I am an artist living and working in North Uist. I moved here nearly 5 years ago to study on the BA fine art degree with LCC UHI that is based at the Taigh Chearsabhagh campus in Lochmaddy. I paused my studies after the second year, but continue to practice and am actively involved in the local arts association.
This blog post is based on a Petcha Kutcha talk that I gave in early March 2020 (before lockdown) as part of a series of events being organised by Rosie Blake alongside the BA Fine Art Course at Lews Castle College UHI at Taigh Chearsabhagh campus in Lochmaddy. I’ve kept largely to this format, with 20 illustrations throughout that are referred to directly in the accompanying text.
On the Rocks – A Journey Through My Sketchbook
Looking through my sketchbooks I realise that there are some forms and places I return to time and time again, and one of these is the edge where the land meets the sea. Most of these drawings are done in situ, usually tucked down in a nook out of the wind, often on the rocks, at home in Uist, but often also in one particular place in Cornwall where I’ve been going for many years. So what is it about these locations that draw me? And what is it about this kind of drawing that is important to me, and how does it inform my wider art practice?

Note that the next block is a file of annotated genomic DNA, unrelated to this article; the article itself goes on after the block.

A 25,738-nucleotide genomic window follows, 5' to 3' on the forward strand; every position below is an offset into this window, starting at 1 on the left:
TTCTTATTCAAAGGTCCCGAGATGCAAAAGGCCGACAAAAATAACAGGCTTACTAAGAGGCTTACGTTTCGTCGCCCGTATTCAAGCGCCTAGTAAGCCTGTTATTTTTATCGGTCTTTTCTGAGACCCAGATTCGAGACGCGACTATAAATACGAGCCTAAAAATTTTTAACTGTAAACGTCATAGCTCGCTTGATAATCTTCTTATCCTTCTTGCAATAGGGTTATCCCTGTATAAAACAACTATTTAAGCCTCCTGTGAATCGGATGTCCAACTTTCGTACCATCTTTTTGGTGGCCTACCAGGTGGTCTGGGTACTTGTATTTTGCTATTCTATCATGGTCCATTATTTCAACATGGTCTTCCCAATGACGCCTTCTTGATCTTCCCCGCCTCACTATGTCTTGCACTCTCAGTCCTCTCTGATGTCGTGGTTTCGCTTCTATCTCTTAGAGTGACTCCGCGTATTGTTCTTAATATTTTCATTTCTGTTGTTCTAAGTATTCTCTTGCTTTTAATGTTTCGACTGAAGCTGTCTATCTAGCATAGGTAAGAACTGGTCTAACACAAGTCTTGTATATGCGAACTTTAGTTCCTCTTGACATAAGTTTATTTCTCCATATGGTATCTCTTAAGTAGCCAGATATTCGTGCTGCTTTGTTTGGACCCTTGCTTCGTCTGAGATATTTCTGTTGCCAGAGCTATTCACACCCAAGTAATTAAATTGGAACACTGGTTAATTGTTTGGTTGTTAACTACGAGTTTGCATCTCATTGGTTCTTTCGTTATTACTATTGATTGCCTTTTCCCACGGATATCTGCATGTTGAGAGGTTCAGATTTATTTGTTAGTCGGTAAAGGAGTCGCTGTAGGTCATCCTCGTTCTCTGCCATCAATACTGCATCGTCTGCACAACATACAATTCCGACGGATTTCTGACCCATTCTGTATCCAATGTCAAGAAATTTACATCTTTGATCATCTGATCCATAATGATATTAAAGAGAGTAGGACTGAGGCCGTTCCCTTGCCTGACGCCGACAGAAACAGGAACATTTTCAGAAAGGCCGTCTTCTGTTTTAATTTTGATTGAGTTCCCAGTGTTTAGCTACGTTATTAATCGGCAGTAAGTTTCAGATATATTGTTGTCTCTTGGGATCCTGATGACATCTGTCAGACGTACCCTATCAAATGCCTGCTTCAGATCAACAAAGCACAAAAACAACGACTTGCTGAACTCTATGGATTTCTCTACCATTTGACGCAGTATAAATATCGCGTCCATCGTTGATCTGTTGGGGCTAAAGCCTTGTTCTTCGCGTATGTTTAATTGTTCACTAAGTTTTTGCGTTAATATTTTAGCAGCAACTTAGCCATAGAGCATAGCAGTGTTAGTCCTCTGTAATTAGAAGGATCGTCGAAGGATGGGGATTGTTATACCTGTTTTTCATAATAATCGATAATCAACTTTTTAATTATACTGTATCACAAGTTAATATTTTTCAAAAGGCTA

In his poem, “Between Mountain and Sea”, Norman MacCaig ends with the lines:
the salt of absence,
the honey of memory.
And for me this is part of the process of drawing in situ: what is there, what’s not there, what have I left out, what is behind me/out of shot? how can I use the drawing to describe not just the literal of what I can see, but also to some essence and memory of how it was to be in that space at that time. What is the absence and what is the memory?